A major disadvantage of the photon map method is boundary bias, where areas around corners and object edges appear darker than they should be. Other methods can also show boundary bias, but can be adapted to decrease the effect greatly. Another disadvantage of the photon map is that it cannot simulate illumination from skylight because the photons need an actual surface to be emitted from. The skylight, at least in V-Ray, is not a surface actually present in the scene.
On the other hand, the photon map is view-independent and can be computed relatively quickly. This makes it ideal for quickly approximating the scene illumination when used together with more accurate methods like Brute Force or Irradiance map.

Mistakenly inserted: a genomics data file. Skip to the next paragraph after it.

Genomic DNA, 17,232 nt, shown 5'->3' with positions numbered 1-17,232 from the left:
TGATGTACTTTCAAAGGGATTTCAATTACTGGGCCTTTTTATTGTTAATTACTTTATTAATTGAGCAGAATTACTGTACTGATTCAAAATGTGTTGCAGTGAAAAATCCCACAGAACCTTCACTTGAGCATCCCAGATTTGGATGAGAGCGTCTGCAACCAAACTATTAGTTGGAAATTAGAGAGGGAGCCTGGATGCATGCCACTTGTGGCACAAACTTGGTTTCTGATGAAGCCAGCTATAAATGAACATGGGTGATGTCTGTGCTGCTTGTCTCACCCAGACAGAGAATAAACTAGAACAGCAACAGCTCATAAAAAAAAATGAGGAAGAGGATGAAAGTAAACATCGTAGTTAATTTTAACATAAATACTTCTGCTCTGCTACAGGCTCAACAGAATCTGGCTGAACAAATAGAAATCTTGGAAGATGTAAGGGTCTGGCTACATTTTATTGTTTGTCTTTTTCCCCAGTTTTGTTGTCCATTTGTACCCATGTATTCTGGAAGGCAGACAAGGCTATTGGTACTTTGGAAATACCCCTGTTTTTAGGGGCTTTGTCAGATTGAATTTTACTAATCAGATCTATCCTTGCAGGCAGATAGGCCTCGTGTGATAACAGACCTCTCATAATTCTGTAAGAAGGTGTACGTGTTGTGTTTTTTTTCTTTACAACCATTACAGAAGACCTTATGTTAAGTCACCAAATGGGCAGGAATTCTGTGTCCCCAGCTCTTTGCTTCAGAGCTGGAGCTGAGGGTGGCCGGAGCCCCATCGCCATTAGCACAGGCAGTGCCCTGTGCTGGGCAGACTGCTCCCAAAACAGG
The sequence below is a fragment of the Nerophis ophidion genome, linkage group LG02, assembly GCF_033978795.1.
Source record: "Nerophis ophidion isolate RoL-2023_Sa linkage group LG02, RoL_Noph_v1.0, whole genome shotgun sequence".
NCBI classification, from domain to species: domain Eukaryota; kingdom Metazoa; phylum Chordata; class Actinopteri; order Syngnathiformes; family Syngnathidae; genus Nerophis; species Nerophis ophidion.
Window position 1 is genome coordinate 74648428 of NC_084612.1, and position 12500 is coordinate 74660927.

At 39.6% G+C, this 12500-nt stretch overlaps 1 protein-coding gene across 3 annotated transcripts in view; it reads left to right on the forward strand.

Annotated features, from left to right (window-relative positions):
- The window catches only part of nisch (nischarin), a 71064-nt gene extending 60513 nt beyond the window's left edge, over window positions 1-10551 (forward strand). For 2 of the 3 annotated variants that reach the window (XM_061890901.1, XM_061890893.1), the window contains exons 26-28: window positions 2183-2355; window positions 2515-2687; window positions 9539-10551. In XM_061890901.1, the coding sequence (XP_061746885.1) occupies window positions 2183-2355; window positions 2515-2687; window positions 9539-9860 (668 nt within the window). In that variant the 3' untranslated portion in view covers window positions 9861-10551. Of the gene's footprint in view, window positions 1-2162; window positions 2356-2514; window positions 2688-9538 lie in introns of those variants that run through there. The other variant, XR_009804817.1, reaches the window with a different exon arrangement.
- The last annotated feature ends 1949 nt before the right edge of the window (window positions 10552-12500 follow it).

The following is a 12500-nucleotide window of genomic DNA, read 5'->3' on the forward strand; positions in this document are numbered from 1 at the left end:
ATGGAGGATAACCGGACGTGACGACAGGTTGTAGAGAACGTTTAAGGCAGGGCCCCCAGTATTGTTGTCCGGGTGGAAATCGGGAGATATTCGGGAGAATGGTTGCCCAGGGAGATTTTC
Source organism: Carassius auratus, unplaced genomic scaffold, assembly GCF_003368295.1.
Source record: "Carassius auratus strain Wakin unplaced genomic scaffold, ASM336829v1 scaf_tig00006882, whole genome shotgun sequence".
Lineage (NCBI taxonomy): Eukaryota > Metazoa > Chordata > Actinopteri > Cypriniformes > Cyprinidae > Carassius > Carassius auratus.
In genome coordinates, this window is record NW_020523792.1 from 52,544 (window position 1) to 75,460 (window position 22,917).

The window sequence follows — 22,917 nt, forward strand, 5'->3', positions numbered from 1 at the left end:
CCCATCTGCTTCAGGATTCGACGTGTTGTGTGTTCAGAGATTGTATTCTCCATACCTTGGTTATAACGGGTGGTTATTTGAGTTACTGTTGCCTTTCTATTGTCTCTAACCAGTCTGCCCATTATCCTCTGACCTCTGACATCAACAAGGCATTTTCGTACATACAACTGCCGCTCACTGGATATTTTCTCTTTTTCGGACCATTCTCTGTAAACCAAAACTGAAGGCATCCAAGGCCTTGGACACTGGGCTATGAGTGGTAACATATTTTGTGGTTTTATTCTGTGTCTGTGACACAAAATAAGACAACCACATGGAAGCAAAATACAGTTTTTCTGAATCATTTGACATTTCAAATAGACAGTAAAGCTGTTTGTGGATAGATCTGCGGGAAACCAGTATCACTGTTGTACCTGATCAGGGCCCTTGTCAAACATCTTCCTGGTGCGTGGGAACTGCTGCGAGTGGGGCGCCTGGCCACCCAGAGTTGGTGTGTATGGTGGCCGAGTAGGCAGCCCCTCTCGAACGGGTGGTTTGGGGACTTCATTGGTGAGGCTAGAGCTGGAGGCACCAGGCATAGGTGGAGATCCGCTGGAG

The above diagram shows the way the Photon Map is generated. In the first pass (blue) rays are traced from each light into the scene, which generates light samples across the entire scene. In the second pass (red) all samples in a specified radius are gathered from the camera in order to create the final GI solution.
For more information about the Photon Map render Settings in V-Ray, please see the Photon Map Settings page within this documentation.